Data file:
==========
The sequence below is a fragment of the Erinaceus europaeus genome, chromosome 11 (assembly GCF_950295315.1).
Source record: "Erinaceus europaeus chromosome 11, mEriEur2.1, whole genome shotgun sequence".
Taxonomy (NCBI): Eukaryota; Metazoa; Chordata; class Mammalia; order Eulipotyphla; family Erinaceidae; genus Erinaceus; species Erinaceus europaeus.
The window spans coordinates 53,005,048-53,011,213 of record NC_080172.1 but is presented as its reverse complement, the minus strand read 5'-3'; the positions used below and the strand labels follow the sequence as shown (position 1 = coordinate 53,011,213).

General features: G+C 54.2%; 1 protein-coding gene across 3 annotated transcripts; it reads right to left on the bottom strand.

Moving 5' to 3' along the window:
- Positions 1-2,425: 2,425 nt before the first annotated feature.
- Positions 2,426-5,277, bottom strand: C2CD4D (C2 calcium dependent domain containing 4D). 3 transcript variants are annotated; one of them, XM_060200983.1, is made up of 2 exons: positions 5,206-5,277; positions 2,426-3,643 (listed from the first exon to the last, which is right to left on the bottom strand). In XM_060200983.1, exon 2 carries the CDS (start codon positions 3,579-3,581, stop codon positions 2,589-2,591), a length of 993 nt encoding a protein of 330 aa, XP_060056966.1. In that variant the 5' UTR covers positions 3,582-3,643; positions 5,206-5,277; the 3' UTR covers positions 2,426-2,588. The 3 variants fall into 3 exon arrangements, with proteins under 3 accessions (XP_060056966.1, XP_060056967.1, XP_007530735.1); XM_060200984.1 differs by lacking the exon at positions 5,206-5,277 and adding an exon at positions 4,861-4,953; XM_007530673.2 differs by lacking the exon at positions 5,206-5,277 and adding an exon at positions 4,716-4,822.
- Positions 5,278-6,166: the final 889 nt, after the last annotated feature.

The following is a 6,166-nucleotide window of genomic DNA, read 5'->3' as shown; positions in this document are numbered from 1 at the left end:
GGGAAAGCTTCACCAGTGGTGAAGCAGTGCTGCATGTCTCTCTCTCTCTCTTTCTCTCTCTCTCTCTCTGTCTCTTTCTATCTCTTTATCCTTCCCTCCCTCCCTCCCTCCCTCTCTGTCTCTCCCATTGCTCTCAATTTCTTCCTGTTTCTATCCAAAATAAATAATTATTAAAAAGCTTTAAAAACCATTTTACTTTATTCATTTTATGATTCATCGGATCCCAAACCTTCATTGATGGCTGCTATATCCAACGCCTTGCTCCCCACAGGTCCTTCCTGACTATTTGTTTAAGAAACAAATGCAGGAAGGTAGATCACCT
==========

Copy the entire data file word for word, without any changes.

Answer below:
The sequence below is a fragment of the Erinaceus europaeus genome, chromosome 11 (assembly GCF_950295315.1).
Source record: "Erinaceus europaeus chromosome 11, mEriEur2.1, whole genome shotgun sequence".
Taxonomy (NCBI): Eukaryota; Metazoa; Chordata; class Mammalia; order Eulipotyphla; family Erinaceidae; genus Erinaceus; species Erinaceus europaeus.
The window spans coordinates 53,005,048-53,011,213 of record NC_080172.1 but is presented as its reverse complement, the minus strand read 5'-3'; the positions used below and the strand labels follow the sequence as shown (position 1 = coordinate 53,011,213).

General features: G+C 54.2%; 1 protein-coding gene across 3 annotated transcripts; it reads right to left on the bottom strand.

Moving 5' to 3' along the window:
- Positions 1-2,425: 2,425 nt before the first annotated feature.
- Positions 2,426-5,277, bottom strand: C2CD4D (C2 calcium dependent domain containing 4D). 3 transcript variants are annotated; one of them, XM_060200983.1, is made up of 2 exons: positions 5,206-5,277; positions 2,426-3,643 (listed from the first exon to the last, which is right to left on the bottom strand). In XM_060200983.1, exon 2 carries the CDS (start codon positions 3,579-3,581, stop codon positions 2,589-2,591), a length of 993 nt encoding a protein of 330 aa, XP_060056966.1. In that variant the 5' UTR covers positions 3,582-3,643; positions 5,206-5,277; the 3' UTR covers positions 2,426-2,588. The 3 variants fall into 3 exon arrangements, with proteins under 3 accessions (XP_060056966.1, XP_060056967.1, XP_007530735.1); XM_060200984.1 differs by lacking the exon at positions 5,206-5,277 and adding an exon at positions 4,861-4,953; XM_007530673.2 differs by lacking the exon at positions 5,206-5,277 and adding an exon at positions 4,716-4,822.
- Positions 5,278-6,166: the final 889 nt, after the last annotated feature.

The following is a 6,166-nucleotide window of genomic DNA, read 5'->3' as shown; positions in this document are numbered from 1 at the left end:
GGGAAAGCTTCACCAGTGGTGAAGCAGTGCTGCATGTCTCTCTCTCTCTCTTTCTCTCTCTCTCTCTCTGTCTCTTTCTATCTCTTTATCCTTCCCTCCCTCCCTCCCTCCCTCTCTGTCTCTCCCATTGCTCTCAATTTCTTCCTGTTTCTATCCAAAATAAATAATTATTAAAAAGCTTTAAAAACCATTTTACTTTATTCATTTTATGATTCATCGGATCCCAAACCTTCATTGATGGCTGCTATATCCAACGCCTTGCTCCCCACAGGTCCTTCCTGACTATTTGTTTAAGAAACAAATGCAGGAAGGTAGATCACCT